Europeans obviously did not anticipate that their future colonies would become independent countries, and thus did not create borders that could sustain a cohesive political unit. Ethnic and religious groups with no relation to each other other than being ruled by a foreign power suddenly found themselves part of the same country; by the same token, many tribal, ethnic, and religious groups were divided along multiple polities to which they had no sense of allegiance or identity. Hence why, as I noted earlier, interstate wars remain a rarity in the otherwise conflict-prone continent, yet border disputes and civil wars are far more common. The Guardian charted over twenty formal separatist groups across the continent as of 2012, although their degree of activity and prominence varies wildly; note that these do not include dozens more militias and armed criminal gang that ostensibly represent certain ethnic or regional causes.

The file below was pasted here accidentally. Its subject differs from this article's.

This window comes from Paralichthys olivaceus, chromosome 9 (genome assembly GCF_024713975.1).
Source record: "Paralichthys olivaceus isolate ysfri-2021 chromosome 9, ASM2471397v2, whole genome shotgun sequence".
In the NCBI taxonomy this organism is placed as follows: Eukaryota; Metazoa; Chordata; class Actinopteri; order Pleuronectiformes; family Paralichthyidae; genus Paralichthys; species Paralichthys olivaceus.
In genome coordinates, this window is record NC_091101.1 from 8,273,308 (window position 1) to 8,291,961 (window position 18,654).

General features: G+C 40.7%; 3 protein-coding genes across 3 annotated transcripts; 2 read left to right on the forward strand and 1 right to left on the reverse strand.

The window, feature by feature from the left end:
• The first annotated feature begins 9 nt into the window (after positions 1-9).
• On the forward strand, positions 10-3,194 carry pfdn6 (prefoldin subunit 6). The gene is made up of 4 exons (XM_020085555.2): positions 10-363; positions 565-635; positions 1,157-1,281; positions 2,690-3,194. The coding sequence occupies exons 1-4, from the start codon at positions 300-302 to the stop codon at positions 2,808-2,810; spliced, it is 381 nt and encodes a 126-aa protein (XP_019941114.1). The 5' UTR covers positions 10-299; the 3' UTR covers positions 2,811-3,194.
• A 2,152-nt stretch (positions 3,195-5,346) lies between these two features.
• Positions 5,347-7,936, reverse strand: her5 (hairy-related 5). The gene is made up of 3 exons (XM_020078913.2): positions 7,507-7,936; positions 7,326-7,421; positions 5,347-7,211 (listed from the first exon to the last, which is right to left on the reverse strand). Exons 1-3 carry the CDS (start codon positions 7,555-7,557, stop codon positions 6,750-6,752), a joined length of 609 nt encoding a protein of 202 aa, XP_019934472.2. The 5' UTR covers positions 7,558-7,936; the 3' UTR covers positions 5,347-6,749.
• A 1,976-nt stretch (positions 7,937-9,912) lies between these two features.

To buttress The Economist’s point, The Atlantic’s Max Fisher provides an example of two African nations resolving a border dispute by referencing an agreement between their former colonial masters:
When the nations of Nigeria and Cameroon went to settle a border dispute in 2002, in which both countries claimed an oil-rich peninsula about the size of El Paso, they didn’t cite ancient cultural claims to the land, nor the preferences of its inhabitants, nor even their own national interests. Rather, in taking their case to the International Court of Justice, they cited a pile of century-old European paperwork.Cameroon was once a German colony and Nigeria had been ruled by the British empire; in 1913, the two European powers had negotiated the border between these West African colonies. Cameroon argued that this agreement put the peninsula within their borders. Nigeria said the same. Cameroon’s yellowed maps were apparently more persuasive; it won the case, and will officially absorb the Bekassi Peninsula into its borders next month. [Note: the article dates from 2012 and this change has since come to pass.]